The Christian flag can now fly freely outside the Boston City Hall after a five-year legal battle, thanks to a recent U.S. Supreme Court ruling.
Flying At Last, After 5 Years
A CBS News report revealed that the Camp Constitution (also called Christian) flag was raised on Monday, 11 a.m., outside the city hall of Boston, Massachusetts.
The event capped off a protracted legal battle that started in 2017 when a conservative activist unsuccessfully applied to have the Christian flag raised outside Boston City Hall.
A Christian flag is a "white banner with a red cross on a blue background in the upper left corner," the CBS News article said.
According to the same report, the city hall typically flies the American, state, and city flags at any time.
On certain occasions, city officials lower one flag and temporarily raise another banner. The article revealed that the third flag must be approved for display by the city.
Harold Shurtleff, who represents Camp Constitution, said that he applied to have the Christian flag raised outside the city hall.
Despite approving 284 similar applications, Shurtleff claimed a city official turned down his request.
He said the city official cited the separation of church and state as the reason for the disapproval. Shurtleff, however, believed otherwise.
What followed was a five-year battle that reached the highest court of the land.
Shurtleff and Camp Constitution sued the city for violating its freedom of speech when it thumbed down the request.
In May this year, the United States Supreme Court ruled in favor of the plaintiff and ordered the city to finally fly the Christian flag after half a decade.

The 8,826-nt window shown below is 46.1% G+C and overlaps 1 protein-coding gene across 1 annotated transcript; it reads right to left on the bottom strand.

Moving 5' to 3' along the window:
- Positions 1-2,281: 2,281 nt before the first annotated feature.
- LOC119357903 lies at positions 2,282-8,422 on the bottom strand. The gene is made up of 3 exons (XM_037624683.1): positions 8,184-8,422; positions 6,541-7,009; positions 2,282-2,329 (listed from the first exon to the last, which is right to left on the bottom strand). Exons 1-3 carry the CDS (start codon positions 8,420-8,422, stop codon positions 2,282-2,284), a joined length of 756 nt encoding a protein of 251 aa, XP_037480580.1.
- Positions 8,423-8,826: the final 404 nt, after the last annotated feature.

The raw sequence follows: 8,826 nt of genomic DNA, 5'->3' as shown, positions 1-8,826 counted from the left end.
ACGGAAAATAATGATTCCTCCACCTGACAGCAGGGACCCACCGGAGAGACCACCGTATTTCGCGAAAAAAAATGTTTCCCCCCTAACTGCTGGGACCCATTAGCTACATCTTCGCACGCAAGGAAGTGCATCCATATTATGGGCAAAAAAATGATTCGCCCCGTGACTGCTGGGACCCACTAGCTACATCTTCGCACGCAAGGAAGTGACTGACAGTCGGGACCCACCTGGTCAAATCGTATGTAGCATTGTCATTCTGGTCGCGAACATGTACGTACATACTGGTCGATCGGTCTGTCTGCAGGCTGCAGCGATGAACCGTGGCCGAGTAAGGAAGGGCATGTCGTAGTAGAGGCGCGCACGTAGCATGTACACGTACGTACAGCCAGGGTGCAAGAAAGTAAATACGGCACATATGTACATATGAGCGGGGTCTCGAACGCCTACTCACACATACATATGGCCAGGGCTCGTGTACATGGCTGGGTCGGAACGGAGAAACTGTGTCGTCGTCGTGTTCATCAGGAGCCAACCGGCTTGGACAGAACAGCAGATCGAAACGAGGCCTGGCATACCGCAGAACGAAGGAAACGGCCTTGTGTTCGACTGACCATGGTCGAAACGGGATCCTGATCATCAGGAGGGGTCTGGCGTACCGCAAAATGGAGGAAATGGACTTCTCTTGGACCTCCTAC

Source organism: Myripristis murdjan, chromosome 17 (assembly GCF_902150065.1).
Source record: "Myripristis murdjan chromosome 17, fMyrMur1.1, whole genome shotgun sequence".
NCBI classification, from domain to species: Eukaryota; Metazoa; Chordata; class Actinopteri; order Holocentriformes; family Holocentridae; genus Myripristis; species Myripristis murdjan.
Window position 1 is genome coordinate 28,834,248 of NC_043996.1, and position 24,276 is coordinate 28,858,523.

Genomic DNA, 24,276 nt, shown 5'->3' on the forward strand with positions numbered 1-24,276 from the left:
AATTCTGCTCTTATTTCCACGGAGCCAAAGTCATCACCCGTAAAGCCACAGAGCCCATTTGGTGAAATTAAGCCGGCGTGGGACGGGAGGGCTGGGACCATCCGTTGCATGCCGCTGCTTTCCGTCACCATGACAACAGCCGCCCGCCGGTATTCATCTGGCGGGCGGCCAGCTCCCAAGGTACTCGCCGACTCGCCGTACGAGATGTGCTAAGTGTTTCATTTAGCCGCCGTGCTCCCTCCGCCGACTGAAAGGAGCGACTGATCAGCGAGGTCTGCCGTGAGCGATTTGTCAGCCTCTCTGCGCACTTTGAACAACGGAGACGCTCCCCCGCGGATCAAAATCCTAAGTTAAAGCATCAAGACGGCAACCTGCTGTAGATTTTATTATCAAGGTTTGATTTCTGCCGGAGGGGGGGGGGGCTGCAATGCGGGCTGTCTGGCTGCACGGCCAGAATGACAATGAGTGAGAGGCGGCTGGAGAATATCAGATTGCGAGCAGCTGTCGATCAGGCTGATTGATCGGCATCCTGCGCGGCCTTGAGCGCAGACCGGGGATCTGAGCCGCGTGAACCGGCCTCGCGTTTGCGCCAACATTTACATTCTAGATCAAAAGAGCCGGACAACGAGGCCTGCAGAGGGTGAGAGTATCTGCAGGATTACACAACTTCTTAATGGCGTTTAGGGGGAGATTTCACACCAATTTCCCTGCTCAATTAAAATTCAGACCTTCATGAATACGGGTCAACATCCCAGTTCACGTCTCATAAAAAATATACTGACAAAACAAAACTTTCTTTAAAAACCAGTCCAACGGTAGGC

What the U.S. Supreme Court Said About the Issue
Stephen Beyer, a U.S. Supreme Court judge, argued that the city 'effectively violated the First Amendment's Free Speech Clause' when it denied the petitioner's request to fly the Christian flag.
The court unanimously voted against Boston and gave Boston the green light to change its policy regarding flag applications.
In response, city officials led by Mayor Michelle Wu have pushed for an ordinance that would revamp its flag applications policy.
Moving forward, groups who wish to raise their flags outside the city hall must have a council resolution or mayor's proclamation allowing them to fly their flags.
Shurtleff told reporters on Wednesday that he's happy about the ruling. He also underscored the importance of what they have accomplished in their lawsuit.
"We're very excited about it. I think what's more important is the precedent we set," he explained.
Shurtleff added that they did not want the matter to reach the court but felt they had to seek legal remedy.
He said their group only wished to fly the Christian flag to celebrate the city's Christian history and remember Constitution Day.
"I think the city officials...had a misunderstanding of what the First Amendment meant and it's just too bad that it had to go this far," Shurtleff lamented.